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Kratovil: Give members more time to read bills

Ben Pershing

Rep. Frank Kratovil (D-Md.) has introduced a bill that would give excessively busy lawmakers what they need the most -- more time.

Kratovil's bill, introduced Thursday, would amend House rules to requre that all bills be available online for at least 72 hours before they are considered, either in committee or on the House floor. (This requirement could be waived by a two-thirds majority of the House.) Proposed amendments to legislation would need to be available for a minimum of 24 hours, and motions to recommit -- which give the minority party the chance to send bills they dislike back to committee -- would need to be online for at least two hours.

"The Congress deals with legislation that could affect our daily lives for generations to come," Kratovil said in a press release. "I do not think it is too much to ask to ensure we have ample to review these bills, study the facts, and determine potential impacts to our constituents before casting our vote."

For the freshman Kratovil, who is locked in a tough reelection race in the Eastern Shore-based 1st district, the bill provides a chance to boost his credentials as an outsider and a reformer.

Kratovil is by no means the first person inside or outside Congress to advance this idea, which has been a longtime goal of reform proponents. The Sunlight Foundation has a Web site, ReadTheBill.org, that includes an online petition urging lawmakers to endorse "the 72-hour rule." Rep. Brian Baird (D-Wash.) introduced a bill last year that would codify that 72-hour requirement, though it does not include the provisions regarding committee action, amendments and motions to recommit that Kratovil's bill does.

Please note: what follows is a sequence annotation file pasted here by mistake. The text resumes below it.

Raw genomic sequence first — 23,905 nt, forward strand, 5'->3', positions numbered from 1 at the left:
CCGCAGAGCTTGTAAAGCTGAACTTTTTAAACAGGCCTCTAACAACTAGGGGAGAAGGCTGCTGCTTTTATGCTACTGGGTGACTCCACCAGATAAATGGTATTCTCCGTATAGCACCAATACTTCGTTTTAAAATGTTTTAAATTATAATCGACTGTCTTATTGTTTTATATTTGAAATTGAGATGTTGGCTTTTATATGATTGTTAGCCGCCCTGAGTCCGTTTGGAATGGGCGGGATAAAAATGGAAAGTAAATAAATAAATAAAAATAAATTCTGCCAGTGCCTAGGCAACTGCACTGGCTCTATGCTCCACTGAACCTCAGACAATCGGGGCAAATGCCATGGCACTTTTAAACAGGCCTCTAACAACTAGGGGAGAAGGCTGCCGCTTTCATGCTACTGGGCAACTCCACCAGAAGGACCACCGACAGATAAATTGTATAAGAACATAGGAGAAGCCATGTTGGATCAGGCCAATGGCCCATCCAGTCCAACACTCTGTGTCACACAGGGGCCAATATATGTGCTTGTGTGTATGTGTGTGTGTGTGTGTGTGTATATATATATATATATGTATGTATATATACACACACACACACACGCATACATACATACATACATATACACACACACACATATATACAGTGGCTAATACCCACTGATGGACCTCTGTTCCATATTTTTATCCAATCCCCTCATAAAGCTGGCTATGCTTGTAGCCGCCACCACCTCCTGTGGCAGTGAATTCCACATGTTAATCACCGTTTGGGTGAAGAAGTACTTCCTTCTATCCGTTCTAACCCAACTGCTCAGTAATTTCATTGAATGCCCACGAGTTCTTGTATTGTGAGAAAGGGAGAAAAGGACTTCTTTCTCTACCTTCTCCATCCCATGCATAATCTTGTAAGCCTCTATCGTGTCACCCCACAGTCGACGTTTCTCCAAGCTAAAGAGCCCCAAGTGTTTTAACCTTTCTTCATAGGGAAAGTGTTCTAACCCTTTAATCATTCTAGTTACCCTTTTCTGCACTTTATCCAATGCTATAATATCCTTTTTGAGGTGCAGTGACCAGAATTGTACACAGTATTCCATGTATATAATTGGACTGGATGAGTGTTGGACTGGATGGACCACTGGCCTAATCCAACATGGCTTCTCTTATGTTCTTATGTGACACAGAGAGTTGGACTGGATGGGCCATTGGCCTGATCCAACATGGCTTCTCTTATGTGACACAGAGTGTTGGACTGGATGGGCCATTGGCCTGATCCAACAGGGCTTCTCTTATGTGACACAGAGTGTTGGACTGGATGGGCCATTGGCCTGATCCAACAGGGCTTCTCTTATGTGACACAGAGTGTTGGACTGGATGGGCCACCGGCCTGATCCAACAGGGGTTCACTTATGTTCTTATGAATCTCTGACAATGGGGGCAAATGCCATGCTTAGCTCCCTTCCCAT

Baird's bill has 215 co-sponsors, and Republicans -- eager to push Democratic leaders into a corner -- have introduced a discharge petition that would force the measure onto the House floor for a vote if it is signed by a majority of House members. That petition currently has 182 signatures.

House Democratic leaders have so far shown little desire to enact a rule change that would limit their ability to move bills quickly if necessary (though they did fulfill a pledge to put the health-reform bill online for 72 hours before passage). If such a reform bill has to pass, Kratovil's might be Democrats' most attractive option for two reasons: a) because it could help Kratovil's campaign; and b) because of its requirement for advance publication of motions to recommit.

Republicans have used such motions to complicate Democrats' legislative plans. On Thursday, Democrats abruptly pulled an otherwise uncontroversial science bill after the House approved a GOP motion to recommit that, in addition to shrinking the underlying bill. urged the firing of government employees who watch pornography at work. Kratovil's measure would make it tougher for the minority to spring such surprises on the majority.

By Ben Pershing  |  May 14, 2010; 12:58 PM ET
Categories:  2010 Elections , Ben Pershing  | Tags: District 01, Eastern Shore of Maryland, Frank Kratovil, United States House of Representatives  
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